Are any of your characters based on someone you know?
I try not to include much of my own life in my fiction, but a few experiences, and yes, acquaintances, do spill over on occasion. The best example is my story Solomon’s Friend. I was working on an atypical fairy idea for the anthology Fae while also going through some struggles as a parent. One of my boys is a smart, big-hearted little Aspie, and I was interrupted so often during the drafting of my story by thoughts of him and his unique outlook on life, that I couldn’t help myself. The little boy in the story isn’t necessarily based on my son, but he definitely shares a few traits with him, and I thought that, if there really was anything magical in this world like a fairy, it certainly wouldn’t be revealed to the average Joe among us. No, it would take quite a special mind to see what the rest of us are missing.
What genre is your next project? What is it about?
I am currently working on the third book in a trilogy that begins with my novella, Opal. Opal is a retwisting of Snow White in which a race of powerful shape-shifters called Fae are struggling to live alongside mistrusting humans, and the daughter of an owl must discover her heritage before finding their future. The second book, currently in the editorial process, finds the plight of Fae interwoven with the yarns of Hansel and Gretel and The Seven Ravens, while a new set of characters must travel through time to face ancient threats and the dark past of the young queen Opal. I can’t say much about the third and final book, which is still in the early stages, except that King Midas’s Touch has been a mite influential.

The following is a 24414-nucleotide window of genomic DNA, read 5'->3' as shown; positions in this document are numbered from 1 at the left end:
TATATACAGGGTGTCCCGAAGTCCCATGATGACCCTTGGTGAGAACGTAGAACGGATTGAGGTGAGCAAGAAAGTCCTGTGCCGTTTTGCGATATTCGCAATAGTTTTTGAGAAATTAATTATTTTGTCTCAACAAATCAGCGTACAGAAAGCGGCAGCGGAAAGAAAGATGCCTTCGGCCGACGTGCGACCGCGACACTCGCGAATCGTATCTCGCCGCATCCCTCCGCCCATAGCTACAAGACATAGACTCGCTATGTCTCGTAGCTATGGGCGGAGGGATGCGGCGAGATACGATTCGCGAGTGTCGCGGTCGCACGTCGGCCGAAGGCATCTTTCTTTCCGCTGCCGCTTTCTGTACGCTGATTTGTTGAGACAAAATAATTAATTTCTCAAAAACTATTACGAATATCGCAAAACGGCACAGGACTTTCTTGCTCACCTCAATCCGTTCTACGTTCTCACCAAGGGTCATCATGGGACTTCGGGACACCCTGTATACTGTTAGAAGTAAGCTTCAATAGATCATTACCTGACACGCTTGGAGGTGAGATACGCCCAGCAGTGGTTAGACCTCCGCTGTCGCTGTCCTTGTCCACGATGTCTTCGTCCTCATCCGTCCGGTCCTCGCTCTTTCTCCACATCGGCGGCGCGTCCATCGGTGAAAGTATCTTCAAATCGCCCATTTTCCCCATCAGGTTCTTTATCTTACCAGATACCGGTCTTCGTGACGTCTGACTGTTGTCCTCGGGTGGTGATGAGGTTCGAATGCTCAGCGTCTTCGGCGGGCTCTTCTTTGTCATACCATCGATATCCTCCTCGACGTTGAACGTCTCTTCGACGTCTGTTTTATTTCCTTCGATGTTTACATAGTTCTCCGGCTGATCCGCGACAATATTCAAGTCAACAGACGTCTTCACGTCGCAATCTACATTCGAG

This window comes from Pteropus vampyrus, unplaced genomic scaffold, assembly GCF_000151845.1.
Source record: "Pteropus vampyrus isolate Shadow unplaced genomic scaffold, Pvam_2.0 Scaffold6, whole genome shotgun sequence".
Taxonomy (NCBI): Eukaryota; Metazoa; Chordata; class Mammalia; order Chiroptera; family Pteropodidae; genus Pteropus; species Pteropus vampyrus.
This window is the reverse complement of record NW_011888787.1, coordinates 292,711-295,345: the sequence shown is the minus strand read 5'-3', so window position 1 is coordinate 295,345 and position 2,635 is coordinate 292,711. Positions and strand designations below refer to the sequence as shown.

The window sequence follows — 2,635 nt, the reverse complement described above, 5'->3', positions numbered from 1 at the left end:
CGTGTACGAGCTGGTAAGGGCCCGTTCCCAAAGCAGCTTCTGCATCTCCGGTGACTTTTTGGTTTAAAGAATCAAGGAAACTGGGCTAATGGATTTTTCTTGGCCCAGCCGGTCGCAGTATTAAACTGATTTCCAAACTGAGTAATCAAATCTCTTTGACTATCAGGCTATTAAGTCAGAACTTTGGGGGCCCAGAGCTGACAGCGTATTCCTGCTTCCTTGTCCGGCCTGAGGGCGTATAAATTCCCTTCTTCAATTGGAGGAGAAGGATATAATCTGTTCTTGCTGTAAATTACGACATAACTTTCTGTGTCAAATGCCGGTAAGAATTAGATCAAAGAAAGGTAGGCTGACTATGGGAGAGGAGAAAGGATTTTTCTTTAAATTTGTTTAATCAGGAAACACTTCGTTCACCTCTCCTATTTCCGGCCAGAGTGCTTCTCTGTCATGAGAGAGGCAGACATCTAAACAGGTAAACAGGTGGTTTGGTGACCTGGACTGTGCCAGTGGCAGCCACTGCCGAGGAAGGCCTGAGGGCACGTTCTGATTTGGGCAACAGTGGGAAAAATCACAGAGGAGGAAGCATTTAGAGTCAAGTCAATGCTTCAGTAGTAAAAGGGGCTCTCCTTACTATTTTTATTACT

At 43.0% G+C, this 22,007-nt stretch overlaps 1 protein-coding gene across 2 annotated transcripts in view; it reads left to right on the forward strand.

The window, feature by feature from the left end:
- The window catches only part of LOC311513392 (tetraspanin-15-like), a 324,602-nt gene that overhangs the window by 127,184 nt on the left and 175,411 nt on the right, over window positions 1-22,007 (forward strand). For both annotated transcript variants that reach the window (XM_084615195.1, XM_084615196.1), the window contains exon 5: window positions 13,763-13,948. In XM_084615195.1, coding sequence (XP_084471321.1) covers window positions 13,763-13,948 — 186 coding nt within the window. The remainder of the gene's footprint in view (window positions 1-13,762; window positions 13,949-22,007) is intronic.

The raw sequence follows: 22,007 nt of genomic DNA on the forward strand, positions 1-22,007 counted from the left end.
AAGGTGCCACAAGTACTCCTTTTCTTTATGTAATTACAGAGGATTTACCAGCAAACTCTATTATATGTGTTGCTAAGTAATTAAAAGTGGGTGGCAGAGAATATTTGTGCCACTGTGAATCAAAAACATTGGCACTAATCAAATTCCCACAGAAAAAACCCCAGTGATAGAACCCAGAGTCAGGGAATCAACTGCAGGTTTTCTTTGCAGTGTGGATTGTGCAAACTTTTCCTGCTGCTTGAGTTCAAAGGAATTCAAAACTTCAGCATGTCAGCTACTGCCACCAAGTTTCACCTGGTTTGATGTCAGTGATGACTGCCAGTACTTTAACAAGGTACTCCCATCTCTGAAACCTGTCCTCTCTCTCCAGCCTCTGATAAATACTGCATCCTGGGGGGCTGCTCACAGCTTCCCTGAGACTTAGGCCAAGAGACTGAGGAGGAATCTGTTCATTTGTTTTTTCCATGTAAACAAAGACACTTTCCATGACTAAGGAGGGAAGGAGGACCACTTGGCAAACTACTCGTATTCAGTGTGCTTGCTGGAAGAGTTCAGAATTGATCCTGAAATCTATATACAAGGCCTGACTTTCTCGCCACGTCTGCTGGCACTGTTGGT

Beyond Opal, I am also working on a contemporary new adult novel and a work of science fiction that delves into medical mysteries. I guess I have a hard time sticking to just one genre. I write whatever sings to me, so the song doesn’t remain stuck in my head.
Kristina Wojtaszek grew up as a woodland sprite and mermaid, playing around the shores of Lake Michigan. At any given time she could be found with live snakes tangled in her hair and worn out shoes filled with sand. She earned a bachelor’s degree in Wildlife Management as an excuse to spend her days lost in the woods with a book in hand. Now a mother of two little tricksters and their menagerie of small beasts, she continues to conjure bits of fantasy during the rare spell of silence. Her fairy tales, ghost stories, poems and YA fiction have been published by World Weaver Press, Far Off Places and Sucker Literary Magazine.
My website: https://authorkw.wordpress.com/
Solomon’s Friend in Fae: http://www.worldweaverpress.com/store/p2/Fae.html
Bone Tree in Vol. I Issue I at Far Off Places: http://www.faroffplaces.org/
Cinder in Specter Spectacular: http://www.worldweaverpress.com/store/p24/Specter_Spectacular%3A_13_Ghostly_Tales.html